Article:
organic compounds\(\def\hfill{\hskip 5em}\def\hfil{\hskip 3em}\def\eqno#1{\hfil {#1}}\)

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4-(5-Chloro­thio­phen-2-yl)-1,2,3-selena­diazole

aCentre of Advanced Study in Crystallography and Biophysics, University of Madras, Guindy Campus, Chennai 600 025, India, bDepartment of Chemistry, Sri Sarada College for Women (Autonomus), Fairlands, Salem 636 016, India, and cDepartment of Industrial Chemistry, Alagappa University, Karaikudi 630 003, India
*Correspondence e-mail: mnpsy2004@yahoo.com

(Received 10 November 2012; accepted 3 December 2012; online 12 December 2012)

In the title compound, C6H3ClN2SSe, the selenadiazole and chloro­thio­phene rings are almost coplanar [dihedral angle = 5.24 (15)°]. In the crystal, C—H⋯N inter­actions link the mol­ecules into chains extending along the b-axis direction. C—H⋯π inter­actions also occur.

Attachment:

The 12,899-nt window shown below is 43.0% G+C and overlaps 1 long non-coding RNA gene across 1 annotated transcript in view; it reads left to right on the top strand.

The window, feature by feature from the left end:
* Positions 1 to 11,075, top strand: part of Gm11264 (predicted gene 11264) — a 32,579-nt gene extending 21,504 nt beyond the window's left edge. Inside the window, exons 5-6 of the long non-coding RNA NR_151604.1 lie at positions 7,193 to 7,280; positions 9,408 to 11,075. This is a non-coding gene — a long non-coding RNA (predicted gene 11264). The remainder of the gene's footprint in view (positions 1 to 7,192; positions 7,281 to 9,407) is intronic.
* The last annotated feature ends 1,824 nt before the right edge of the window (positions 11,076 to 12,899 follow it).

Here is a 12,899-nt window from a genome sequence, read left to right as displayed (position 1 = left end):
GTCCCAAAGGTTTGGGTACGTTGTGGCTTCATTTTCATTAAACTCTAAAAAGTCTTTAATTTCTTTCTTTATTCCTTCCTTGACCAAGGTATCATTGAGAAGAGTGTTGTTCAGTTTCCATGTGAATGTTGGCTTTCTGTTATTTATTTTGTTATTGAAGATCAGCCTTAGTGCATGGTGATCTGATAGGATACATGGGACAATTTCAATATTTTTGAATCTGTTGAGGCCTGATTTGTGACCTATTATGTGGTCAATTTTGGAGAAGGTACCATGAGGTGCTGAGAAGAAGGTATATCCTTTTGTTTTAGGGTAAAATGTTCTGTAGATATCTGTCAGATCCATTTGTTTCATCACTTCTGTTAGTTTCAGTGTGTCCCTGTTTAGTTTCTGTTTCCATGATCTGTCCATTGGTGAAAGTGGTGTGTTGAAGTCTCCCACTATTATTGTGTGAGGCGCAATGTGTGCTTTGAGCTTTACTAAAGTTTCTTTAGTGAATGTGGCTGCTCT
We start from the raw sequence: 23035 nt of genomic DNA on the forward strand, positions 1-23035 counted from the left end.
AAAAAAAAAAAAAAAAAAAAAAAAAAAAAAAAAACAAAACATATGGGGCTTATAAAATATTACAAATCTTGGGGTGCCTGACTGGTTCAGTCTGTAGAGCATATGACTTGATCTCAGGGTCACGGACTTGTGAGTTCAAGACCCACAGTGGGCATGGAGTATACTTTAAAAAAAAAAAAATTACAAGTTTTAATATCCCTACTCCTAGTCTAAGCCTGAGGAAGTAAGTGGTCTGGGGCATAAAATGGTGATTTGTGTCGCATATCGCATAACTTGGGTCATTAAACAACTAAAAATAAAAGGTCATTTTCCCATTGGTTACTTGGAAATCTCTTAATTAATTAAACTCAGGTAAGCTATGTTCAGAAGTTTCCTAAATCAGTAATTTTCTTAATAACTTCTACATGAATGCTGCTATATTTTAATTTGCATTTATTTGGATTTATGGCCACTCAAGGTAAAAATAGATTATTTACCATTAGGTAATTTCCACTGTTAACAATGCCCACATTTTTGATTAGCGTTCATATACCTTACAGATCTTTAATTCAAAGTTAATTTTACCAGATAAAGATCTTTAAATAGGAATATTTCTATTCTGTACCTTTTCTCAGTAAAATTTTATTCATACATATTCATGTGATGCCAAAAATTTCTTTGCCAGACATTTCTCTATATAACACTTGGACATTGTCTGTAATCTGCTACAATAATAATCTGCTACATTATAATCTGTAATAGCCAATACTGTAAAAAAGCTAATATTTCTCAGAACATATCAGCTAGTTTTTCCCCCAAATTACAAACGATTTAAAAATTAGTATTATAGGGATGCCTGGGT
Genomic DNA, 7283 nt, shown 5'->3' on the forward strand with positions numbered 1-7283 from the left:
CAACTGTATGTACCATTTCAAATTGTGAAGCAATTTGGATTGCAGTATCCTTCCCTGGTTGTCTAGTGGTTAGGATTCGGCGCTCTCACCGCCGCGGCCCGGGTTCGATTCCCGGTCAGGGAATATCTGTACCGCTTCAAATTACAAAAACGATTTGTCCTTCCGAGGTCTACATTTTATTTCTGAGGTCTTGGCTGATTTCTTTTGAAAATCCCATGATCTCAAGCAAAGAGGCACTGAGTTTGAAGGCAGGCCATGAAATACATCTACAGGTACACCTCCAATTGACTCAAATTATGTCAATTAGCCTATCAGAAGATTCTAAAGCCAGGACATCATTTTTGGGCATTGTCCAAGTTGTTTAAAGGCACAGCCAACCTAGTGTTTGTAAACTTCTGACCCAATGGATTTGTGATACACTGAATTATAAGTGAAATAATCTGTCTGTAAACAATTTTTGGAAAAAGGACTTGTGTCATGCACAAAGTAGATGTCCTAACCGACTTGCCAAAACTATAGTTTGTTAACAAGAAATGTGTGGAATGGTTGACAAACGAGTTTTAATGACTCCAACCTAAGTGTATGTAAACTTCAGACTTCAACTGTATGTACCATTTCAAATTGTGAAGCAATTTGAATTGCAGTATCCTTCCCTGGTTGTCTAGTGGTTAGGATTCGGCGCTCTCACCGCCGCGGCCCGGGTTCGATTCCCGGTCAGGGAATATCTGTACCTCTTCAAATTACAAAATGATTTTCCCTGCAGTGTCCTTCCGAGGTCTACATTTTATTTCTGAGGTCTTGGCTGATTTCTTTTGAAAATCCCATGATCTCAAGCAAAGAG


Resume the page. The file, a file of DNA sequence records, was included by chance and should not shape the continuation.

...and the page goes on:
Related literature

For the biological activity of selenadiazole derivatives, see: El-Bahaie et al. (1990[El-Bahaie, S., Assy, M. G. & Hassanien, M. M. (1990). Pharmazie, 45, 791-793.]); El-Kashef et al. (1986[El-Kashef, H. S., E-Bayoumy, B. & Aly, T. I. (1986). Egypt. J. Pharm. Sci. 27, 27-30.]); Padmavathi et al. (2002[Padmavathi, V., Sumathi, R. P. & Padmaja, A. (2002). J. Ecobiol. 14, 9-12.]); Plano et al. (2010[Plano, D., Moreno, E., Font, M., Encio, I., Palop, J. A. & Sanmartin, C. (2010). Arch. Pharm. Chem. Life Sci. 10, 680-691.]); Stadtman (1991[Stadtman, T. C. (1991). J. Biol. Chem. 266, 16257-16260.]); Velusamy et al. (2005[Velusamy, M., Justin Thomas, K. R., Lin, J. T. & Wen, Y. S. (2005). Tetrahedron Lett. 46, 7647-7651.]). For bond-length data, see: Allen et al. (1987[Allen, F. H., Kennard, O., Watson, D. G., Brammer, L., Orpen, A. G. & Taylor, R. (1987). J. Chem. Soc. Perkin Trans. 2, pp. 1-19.]).

[Scheme 1]

Experimental

Crystal data
  • C6H3ClN2SSe

  • Mr = 249.57

  • Monoclinic, P 21 /c

  • a = 6.0412 (3) Å

  • b = 19.5870 (11) Å

  • c = 7.2010 (4) Å

  • β = 110.257 (3)°

  • V = 799.38 (7) Å3

  • Z = 4

  • Mo Kα radiation

  • μ = 5.22 mm−1

  • T = 293 K

  • 0.22 × 0.20 × 0.18 mm

Data collection